In “Everyday Use” by Alice Walker she is making a statement about the Americanization of African
culture.   Dee also known as Wangero represents the "new black," with her brightly colored clothing.   Maggie remains traditional: the 
unchanged, unaffected bystander.   Walker uses characters from both sides of the   cultural field, conveniently cast as sisters in the story.   However the characters in the story never directly mention their feelings about the popularization of African tradition, Walker in someway gets the reader to believe this popularization itself can actually turn into a form of exploitation. By telling the story from the mother's point of view, Walker's representation of Dee is seeped in irony, and therefore Dee's love of her African heritage becomes an exploitation of it.
Since the mother is so closely related to the characters in the story, her perception of them is biased. In the beginning of the story the mother speaks of Dee's actions in the past.   Walker uses this point of view to her advantage, because while the reader is familiar with Dee's somewhat stereotypical "blacksploitive" personality, this aspect of her personality remains completely foreign to her mother, the narrator, who describes it with an innocent wonder.   Even then she displayed an arrogance that isolated her mother and younger sister, but the mother was too busy being proud of her daughter's achievements to notice.   She says, "At sixteen she had a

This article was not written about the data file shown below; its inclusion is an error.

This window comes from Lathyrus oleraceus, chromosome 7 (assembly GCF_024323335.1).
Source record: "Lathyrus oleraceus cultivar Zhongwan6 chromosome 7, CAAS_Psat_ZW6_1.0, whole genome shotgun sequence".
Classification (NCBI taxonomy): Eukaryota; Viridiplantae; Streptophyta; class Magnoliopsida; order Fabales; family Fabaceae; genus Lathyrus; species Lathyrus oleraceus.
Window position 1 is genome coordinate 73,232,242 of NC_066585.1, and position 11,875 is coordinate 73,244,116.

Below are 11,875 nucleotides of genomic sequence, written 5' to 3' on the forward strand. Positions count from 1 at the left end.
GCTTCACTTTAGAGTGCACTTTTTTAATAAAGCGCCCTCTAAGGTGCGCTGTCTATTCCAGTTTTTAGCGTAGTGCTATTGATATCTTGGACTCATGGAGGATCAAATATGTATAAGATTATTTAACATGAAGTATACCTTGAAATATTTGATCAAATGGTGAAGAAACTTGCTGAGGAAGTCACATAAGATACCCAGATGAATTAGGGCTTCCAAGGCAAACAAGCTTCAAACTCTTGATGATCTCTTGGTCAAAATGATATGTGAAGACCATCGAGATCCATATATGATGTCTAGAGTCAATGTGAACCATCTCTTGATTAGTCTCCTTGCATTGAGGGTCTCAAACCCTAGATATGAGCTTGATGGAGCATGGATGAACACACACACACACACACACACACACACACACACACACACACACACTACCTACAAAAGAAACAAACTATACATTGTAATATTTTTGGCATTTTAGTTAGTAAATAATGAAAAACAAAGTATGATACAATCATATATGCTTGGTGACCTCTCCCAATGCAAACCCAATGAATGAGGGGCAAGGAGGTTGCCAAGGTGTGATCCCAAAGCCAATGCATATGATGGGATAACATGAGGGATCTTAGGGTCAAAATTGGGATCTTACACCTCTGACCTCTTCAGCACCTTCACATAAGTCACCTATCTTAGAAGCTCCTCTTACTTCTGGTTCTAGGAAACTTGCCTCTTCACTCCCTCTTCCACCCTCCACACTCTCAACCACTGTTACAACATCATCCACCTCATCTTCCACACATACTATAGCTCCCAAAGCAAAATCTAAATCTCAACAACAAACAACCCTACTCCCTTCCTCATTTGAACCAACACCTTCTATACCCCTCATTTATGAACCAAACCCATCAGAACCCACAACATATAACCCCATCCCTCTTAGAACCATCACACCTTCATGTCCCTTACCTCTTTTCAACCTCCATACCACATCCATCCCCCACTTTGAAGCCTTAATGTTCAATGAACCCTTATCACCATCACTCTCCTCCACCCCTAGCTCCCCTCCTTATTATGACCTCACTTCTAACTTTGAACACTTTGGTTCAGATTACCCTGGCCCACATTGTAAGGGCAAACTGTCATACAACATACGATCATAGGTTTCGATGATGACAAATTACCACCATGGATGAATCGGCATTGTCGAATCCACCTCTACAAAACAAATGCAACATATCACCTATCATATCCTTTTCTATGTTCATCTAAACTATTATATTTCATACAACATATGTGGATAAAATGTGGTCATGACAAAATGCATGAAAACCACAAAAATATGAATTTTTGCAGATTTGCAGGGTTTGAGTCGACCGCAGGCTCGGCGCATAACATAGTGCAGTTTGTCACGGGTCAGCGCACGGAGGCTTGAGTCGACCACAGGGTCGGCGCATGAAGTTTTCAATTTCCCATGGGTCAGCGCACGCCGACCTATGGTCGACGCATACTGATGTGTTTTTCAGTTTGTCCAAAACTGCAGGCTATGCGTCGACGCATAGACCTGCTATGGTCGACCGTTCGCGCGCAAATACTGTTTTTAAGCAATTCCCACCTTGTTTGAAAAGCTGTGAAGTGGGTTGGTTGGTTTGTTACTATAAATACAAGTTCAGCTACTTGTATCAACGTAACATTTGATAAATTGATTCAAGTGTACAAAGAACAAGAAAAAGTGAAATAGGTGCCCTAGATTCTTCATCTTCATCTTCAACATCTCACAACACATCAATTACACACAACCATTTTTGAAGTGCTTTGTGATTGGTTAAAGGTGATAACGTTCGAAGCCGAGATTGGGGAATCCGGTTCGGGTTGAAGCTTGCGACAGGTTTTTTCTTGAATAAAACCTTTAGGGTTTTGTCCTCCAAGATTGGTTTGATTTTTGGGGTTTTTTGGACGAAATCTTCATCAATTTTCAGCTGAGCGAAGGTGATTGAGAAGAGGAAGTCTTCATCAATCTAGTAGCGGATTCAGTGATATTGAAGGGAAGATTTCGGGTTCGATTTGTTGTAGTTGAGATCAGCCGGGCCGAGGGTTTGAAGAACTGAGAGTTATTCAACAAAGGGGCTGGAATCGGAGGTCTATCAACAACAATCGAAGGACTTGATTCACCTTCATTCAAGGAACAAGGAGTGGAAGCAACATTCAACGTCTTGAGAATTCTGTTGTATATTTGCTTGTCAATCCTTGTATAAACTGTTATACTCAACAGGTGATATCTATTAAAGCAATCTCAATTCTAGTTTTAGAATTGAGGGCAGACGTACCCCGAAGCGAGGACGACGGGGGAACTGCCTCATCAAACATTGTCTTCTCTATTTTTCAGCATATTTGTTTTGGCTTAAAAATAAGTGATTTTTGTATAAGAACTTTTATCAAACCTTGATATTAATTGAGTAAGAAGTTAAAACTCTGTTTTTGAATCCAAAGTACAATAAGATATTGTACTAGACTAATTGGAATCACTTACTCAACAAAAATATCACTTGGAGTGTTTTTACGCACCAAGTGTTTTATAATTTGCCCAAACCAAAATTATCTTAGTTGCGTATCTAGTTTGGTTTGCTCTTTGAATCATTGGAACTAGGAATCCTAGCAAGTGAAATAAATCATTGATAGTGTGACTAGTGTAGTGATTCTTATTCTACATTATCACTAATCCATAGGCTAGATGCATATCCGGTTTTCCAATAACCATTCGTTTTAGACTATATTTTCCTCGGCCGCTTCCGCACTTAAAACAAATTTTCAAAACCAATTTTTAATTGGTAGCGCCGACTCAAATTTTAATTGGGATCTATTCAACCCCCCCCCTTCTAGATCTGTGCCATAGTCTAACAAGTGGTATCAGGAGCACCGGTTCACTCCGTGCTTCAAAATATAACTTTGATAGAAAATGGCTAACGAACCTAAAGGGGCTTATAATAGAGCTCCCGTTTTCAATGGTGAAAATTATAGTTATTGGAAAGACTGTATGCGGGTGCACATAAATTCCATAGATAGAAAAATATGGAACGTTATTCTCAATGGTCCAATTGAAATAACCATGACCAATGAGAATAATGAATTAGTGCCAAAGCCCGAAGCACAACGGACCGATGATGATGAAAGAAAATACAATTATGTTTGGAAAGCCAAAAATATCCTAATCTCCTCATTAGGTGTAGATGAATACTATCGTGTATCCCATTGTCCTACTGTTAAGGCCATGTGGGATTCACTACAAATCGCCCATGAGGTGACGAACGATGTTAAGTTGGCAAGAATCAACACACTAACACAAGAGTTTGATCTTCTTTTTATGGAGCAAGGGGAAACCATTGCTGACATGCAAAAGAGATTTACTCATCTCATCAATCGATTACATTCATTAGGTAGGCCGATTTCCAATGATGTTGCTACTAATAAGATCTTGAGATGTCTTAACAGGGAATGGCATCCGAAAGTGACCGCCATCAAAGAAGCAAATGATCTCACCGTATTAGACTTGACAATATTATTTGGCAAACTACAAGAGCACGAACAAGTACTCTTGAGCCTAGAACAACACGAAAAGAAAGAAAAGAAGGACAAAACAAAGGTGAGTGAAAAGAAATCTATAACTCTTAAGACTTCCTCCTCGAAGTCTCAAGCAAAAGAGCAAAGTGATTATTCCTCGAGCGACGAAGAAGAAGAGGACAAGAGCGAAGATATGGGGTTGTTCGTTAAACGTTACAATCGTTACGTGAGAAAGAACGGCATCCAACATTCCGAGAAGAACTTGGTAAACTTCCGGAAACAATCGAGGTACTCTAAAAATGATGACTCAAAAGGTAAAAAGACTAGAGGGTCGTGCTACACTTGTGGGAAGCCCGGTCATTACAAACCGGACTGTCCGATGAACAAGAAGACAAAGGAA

style of her own, and she knew what style was.   She used to read to us, without pity.   [Seated] trapped and ignorant underneath her voice." The mother admits to her own ignorance in front of Dee, but does not seem bothered by it.   The reader, on the other hand, immediately knows what kind of character the mother is dealing with.
Dee is brusque, she asks to keep items from the house, items Maggie and her mother still use every day.   She talks down to her mother and sister.   A tourist in her own culture, we know this only because of...